FaceTime use in my family has been limited. Clearly, Skype has won this battle. However, the video chat or conferencing war will continue to go on. With the 2012 iPad introduced and went on sale just this past weekend, Apple could have made FaceTime a more central element of mobile communication. While that clearly did not happen, Apple can still move forward on this.
Here’s why I think that’ll happen. Apple first introduced iChat on OS X years ago and while over time, it gained video chatting, it languished as Skype and others take over in terms of features and popularity. And with all things Apple, apps can sit in developmental limbo as far as users are concerned. Apple will give no clue if something is being worked on or allowed a slow painful death.
We finally got FaceTime on the iPad and iPhone last year and the Mac got it with Lion. As a user, you can’t help but feel the app is a bit spartan and Apple is trying to figure out where to go from there.
Then this year, we got Messages with iOS 5 and Apple killed off iChat on the Mac in favor of OS X’s own Message app.
But as a user, you have to ask why Apple has two separate apps for communicate, by one text and another by video, when it clearly makes sense that Apple should have kept iChat and merge FaceTime and Message into it. After all, Message still retains IM capability.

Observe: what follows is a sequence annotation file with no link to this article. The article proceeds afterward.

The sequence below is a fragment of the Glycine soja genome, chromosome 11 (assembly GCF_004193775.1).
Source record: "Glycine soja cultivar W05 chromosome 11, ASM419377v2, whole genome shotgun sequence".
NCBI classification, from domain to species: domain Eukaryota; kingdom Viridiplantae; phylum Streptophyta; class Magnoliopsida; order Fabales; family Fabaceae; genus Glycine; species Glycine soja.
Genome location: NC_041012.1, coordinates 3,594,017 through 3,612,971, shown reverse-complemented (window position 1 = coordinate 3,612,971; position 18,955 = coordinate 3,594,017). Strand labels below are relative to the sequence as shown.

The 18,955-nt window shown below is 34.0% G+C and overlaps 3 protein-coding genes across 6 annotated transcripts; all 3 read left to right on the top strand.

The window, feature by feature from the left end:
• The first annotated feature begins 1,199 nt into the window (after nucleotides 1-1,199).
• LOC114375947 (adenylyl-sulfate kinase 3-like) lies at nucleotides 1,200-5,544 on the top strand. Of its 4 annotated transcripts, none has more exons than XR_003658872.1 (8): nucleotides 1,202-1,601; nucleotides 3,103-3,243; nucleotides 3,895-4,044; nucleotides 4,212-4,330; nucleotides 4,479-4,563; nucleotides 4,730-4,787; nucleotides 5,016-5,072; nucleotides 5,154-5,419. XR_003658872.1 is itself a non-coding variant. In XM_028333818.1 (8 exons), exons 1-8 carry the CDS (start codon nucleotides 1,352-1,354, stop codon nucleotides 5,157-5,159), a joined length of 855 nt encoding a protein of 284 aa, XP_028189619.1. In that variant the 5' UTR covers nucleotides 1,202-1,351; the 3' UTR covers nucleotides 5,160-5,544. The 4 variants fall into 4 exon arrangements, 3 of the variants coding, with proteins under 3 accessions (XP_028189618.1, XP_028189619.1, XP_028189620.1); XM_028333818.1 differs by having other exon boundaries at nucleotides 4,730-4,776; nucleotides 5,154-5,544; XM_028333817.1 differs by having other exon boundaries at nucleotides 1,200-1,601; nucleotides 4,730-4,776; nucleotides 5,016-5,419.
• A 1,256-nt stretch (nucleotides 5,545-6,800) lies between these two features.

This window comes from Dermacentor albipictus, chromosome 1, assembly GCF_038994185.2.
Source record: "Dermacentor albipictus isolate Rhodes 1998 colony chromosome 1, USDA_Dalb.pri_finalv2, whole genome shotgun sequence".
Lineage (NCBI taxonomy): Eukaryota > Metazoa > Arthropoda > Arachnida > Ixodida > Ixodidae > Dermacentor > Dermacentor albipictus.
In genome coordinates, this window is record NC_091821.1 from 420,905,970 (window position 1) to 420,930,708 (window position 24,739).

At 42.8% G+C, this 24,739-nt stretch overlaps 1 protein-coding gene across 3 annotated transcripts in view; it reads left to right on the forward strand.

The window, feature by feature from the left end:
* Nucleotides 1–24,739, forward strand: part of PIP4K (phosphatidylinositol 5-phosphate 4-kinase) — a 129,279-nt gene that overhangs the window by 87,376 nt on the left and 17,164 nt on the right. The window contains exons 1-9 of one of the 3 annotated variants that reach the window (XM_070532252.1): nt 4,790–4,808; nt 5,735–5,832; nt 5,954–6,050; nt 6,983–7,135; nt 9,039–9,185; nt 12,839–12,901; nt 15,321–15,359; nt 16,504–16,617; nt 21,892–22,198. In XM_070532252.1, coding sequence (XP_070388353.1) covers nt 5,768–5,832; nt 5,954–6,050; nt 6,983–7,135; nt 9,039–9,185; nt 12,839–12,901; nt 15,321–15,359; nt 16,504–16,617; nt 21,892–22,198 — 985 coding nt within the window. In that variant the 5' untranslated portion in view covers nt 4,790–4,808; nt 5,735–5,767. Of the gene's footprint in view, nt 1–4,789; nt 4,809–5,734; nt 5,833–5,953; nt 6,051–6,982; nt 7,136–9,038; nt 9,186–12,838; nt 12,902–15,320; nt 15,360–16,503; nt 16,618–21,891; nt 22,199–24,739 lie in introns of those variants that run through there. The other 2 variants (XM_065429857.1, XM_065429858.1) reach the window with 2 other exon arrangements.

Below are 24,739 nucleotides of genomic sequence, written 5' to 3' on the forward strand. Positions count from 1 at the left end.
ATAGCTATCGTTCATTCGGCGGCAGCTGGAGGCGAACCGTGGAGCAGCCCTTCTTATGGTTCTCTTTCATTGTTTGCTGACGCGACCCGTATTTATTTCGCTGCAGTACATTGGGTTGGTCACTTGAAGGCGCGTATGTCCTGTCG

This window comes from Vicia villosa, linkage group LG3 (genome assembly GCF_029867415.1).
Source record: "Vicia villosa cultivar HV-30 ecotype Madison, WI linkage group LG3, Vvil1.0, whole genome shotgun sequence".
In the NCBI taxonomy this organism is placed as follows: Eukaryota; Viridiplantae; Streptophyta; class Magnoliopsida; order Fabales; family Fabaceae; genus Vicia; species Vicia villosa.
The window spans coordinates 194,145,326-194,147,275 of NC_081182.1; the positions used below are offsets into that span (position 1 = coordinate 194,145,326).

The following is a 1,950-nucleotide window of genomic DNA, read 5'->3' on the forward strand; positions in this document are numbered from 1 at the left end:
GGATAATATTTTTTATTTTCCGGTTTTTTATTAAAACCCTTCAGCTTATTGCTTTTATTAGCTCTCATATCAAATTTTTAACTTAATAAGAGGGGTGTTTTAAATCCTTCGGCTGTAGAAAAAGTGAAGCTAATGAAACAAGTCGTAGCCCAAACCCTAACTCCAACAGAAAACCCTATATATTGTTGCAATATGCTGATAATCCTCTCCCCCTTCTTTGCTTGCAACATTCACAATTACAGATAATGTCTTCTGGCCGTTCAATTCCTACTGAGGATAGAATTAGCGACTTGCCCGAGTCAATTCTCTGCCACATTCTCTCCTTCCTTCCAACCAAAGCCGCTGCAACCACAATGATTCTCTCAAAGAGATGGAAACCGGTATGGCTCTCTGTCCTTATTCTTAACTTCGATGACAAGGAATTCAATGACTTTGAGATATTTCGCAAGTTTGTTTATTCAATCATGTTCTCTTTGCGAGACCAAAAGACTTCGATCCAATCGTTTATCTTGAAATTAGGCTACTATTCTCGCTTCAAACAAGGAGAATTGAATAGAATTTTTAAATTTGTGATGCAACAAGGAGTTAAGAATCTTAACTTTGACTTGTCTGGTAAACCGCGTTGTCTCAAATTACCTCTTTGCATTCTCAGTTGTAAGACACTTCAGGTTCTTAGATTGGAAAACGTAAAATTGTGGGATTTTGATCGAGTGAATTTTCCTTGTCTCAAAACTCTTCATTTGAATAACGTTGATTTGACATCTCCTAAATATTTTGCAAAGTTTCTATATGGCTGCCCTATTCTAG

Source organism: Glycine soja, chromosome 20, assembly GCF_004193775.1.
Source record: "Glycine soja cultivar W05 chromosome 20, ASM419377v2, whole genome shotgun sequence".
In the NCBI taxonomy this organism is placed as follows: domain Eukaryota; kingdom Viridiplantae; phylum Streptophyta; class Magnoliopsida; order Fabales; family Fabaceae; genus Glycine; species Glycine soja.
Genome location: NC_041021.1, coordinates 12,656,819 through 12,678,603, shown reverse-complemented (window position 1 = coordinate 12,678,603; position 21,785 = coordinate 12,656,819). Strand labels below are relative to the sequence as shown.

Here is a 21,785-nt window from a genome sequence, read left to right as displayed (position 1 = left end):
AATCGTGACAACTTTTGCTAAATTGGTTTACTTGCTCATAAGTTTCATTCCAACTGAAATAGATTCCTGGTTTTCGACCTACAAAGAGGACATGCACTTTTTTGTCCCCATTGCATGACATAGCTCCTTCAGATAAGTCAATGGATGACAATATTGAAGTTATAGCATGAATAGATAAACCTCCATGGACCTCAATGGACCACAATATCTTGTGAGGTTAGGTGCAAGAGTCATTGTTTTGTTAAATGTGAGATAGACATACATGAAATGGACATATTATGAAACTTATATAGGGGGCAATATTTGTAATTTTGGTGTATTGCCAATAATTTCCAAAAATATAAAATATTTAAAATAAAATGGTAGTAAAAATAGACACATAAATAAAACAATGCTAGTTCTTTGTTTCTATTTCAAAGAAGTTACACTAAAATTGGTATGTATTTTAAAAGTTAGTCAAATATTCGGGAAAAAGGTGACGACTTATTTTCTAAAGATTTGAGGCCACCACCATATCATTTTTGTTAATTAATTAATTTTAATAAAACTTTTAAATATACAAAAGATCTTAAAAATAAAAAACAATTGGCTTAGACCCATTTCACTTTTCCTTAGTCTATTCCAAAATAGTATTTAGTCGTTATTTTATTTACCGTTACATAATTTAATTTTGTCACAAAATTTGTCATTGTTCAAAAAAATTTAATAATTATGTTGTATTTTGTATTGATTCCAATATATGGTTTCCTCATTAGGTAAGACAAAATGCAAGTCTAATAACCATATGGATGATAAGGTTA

At the same time, Facetime is still an one-to-one enagement. I would have liked to see it gain multi-user abilities. For instance, I would have to be able to chat with my nephews and my mom all at the same time. And clearly, there is a very good feature to have for enterprise.
Another feature I like FaceTime to have is maybe just the ability to chat via voice. Call it VoiceTime. Skype can do all three of the most common communications for mobile: instant messages, voice, and video.
So, Apple has some work to do in this regard. FaceTime needs more features. And Apple needs to make its communications tools more like Skype in terms of features and integration. Furthermore, Apple should make FaceTime and Message more open for social media integration. And by social, I mean allow apps access to voice chat or messaging.
Imagine if you’re editing a doc or blowing away aliens, you can initate or answer calls or messages without having to leave whatever you’re doing.